Here is a portion of Kevin Drum's argument against lowering the minimum wage to stimulate employment
Is this really what we've come to? That we should provide a (probably very small) boost to the job market by allowing businesses to hire people for $9,500 per year instead of $14,500? Seriously? I mean, this is the ultimate safety net program, aimed squarely at working people at the very bottom of the income ladder. If we're willing to throw them under the bus, who aren't we willing to throw under the bus?
Part of the problem is that Drum is absolutely convinced that our intuition (and, oh, 200 years of experience) that demand curves slope downward is flawed in the case of low-skill labor. He has read the two studies out of a zillion that, contrary to all the others, suggests that minimum wage increases may not affect employment and has convinced himself that these are the last word in the science. As an employer who has laid people off and made larger and larger investments in automation with each successive minimum wage increase, I will continue to trust my intuition that higher minimum wages makes hiring less desirable.
I will say, though, that there are a number of reasons why a change in the minimum wage may have a smaller overall effect nowadays than one might expect. That is because the minimum wage vastly understates the cost of taking on an unskilled worker. Even with a lower minimum wage, these government costs will remain:
- Soon, the employer will have to pay for the employees health care, a very expensive proposition
- Workers comp and other labor taxes add as much as 20% to the cost of labor
- In states like California, bad employees have an increasing number of avenues to prevent employers from firing them, from appeal to an ADA law stretched out of recognition to any number of other legal presumptions that employers have to just live with hiring mistakes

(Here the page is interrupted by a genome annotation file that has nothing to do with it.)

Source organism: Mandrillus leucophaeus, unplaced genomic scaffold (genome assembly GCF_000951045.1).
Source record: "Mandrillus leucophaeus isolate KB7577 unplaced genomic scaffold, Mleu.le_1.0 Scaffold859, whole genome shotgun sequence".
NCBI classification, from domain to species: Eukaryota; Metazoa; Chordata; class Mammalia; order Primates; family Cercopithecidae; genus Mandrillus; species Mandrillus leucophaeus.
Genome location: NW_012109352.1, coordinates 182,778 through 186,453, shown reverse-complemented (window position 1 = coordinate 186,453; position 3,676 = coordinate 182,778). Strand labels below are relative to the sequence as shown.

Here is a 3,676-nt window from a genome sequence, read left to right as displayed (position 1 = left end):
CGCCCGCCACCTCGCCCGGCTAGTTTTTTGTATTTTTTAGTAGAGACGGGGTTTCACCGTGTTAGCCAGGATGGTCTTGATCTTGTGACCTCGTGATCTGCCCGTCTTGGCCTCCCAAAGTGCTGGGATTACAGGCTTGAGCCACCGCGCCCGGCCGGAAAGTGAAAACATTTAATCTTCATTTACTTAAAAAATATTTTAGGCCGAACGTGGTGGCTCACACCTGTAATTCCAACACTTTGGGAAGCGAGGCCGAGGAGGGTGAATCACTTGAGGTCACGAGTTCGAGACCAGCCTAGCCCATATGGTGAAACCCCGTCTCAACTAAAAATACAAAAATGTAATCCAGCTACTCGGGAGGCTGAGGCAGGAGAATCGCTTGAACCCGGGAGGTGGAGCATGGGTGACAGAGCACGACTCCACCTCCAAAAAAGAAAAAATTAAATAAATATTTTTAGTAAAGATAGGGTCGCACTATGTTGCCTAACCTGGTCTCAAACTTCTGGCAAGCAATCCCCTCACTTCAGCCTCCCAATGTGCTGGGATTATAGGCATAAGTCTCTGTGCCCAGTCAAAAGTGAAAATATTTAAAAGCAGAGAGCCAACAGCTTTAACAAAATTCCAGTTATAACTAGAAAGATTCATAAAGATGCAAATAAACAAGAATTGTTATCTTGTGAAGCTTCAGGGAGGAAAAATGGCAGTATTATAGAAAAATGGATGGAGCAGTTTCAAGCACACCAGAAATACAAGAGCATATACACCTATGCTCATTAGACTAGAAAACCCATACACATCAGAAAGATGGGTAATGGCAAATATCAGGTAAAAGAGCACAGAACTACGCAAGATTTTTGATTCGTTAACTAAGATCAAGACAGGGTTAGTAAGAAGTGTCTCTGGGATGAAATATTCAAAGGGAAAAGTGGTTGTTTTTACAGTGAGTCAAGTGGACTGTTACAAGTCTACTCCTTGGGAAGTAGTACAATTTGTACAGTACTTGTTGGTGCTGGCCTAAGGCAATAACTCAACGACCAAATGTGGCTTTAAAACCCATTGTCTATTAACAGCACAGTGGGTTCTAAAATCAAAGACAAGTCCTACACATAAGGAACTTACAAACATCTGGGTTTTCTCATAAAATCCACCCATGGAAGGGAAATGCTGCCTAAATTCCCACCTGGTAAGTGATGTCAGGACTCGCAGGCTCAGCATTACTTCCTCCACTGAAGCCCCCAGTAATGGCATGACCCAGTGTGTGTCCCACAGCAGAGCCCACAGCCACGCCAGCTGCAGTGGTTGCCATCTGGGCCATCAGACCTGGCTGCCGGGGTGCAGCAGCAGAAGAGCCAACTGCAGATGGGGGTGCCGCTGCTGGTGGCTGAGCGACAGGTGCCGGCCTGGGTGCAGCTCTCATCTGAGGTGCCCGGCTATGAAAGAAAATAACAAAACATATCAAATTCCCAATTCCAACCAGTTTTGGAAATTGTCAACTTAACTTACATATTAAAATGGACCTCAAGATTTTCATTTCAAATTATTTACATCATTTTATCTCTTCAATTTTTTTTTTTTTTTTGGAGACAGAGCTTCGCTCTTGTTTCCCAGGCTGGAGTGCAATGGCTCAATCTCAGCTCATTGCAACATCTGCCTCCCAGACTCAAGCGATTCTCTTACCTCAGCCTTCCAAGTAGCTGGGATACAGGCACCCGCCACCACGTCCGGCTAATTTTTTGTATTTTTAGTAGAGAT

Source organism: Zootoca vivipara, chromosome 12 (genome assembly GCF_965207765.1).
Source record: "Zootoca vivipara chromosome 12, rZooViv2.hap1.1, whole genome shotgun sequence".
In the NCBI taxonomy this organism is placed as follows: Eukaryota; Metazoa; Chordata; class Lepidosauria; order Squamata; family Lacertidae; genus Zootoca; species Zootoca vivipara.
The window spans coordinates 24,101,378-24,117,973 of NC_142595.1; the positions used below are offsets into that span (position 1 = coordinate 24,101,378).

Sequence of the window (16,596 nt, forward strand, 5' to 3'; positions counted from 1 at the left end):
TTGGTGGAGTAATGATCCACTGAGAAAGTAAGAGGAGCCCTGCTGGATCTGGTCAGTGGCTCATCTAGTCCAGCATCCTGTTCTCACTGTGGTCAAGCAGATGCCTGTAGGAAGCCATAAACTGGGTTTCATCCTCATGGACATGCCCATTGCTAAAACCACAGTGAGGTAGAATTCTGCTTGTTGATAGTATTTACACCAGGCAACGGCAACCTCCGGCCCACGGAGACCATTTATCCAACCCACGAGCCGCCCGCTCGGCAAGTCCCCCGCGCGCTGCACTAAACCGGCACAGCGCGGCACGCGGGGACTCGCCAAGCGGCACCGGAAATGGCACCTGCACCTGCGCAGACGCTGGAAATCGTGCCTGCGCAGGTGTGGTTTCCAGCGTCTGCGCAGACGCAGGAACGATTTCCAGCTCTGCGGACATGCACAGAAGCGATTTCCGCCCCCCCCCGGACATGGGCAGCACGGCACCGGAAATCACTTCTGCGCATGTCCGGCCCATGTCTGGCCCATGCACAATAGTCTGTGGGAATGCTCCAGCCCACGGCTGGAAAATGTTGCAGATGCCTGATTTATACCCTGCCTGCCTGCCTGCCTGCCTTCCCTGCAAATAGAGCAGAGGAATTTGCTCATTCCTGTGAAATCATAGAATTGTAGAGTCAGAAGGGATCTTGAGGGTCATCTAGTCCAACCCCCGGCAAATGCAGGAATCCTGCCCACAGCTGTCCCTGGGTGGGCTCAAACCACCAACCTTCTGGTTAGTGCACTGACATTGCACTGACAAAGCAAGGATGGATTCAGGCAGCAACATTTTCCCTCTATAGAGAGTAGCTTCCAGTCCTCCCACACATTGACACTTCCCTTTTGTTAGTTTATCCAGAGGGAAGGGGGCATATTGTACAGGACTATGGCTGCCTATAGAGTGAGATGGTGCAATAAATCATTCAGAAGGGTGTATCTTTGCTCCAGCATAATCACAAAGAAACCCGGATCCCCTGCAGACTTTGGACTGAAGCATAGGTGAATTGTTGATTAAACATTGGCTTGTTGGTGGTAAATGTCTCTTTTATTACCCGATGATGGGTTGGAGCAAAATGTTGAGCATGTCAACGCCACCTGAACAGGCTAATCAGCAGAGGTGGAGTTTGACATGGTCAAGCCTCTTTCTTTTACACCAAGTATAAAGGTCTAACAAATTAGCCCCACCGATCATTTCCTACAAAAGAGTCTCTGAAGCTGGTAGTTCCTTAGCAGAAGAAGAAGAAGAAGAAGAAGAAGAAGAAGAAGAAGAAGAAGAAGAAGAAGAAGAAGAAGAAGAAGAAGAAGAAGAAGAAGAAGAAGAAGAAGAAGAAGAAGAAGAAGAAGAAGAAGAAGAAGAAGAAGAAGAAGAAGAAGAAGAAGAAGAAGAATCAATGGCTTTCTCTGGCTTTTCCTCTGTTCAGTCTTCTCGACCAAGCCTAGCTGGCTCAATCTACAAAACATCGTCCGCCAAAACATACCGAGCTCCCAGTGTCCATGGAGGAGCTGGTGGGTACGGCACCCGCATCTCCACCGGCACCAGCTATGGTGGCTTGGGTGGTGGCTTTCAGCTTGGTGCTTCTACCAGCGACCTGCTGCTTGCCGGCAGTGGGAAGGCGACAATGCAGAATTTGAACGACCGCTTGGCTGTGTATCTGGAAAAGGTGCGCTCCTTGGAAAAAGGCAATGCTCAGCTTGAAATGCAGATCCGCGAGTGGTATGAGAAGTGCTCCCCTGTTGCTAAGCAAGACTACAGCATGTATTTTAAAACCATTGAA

Hiring employees used to be a joyous occasion. Now I cringe and wonder what kind of liabilities I am taking on.
But back to Drum's statement, how sick is it that allowing people off the dole to actually get a job is called "throwing them under the bus?" Drum, for someone so fired up to make decisions based on academic work, sure is willing to put on blinders to all the academic work that actually characterizes who works for minimum wage and how long they stay on it. He who argues against making policy based on flawed intuition is operating here entirely from a flawed perception of who minimum wage workers are. He seems to want to picture families of eight supported for decades by someone trapped in the same minimum wage job, for whom a raise only comes when Congress grants it, but that is simply not the reality.
Just as one metric, for example, the percentage of all wage and salaried workers making minimum wage or less fell from 8.8% in 1980 to 1.7% in 2008. In fact, the actual absolute number of people making the minimum wage fell by over 2/3 during these years. I would argue that this number is probably too low. A dynamic labor market needs to bring people in at the bottom, and raising the minimum wage makes this harder, and so traps people into unemployment. In fact, the number of unemployed in this country is at least 6 times larger than the number of minimum wage workers.
If we dropped the minimum wage, only a fraction of the 2 million or so who make the minimum wage would see their wages go down, but lets assume a quarter of them would. We are therefore trying to prop up wages for 500,000 but at the same time creating barriers for 13.9 million people who are unemployed and are looking for work. And it is low-skilled workers who we are most particularly throwing under the bus by keeping minimum wages high.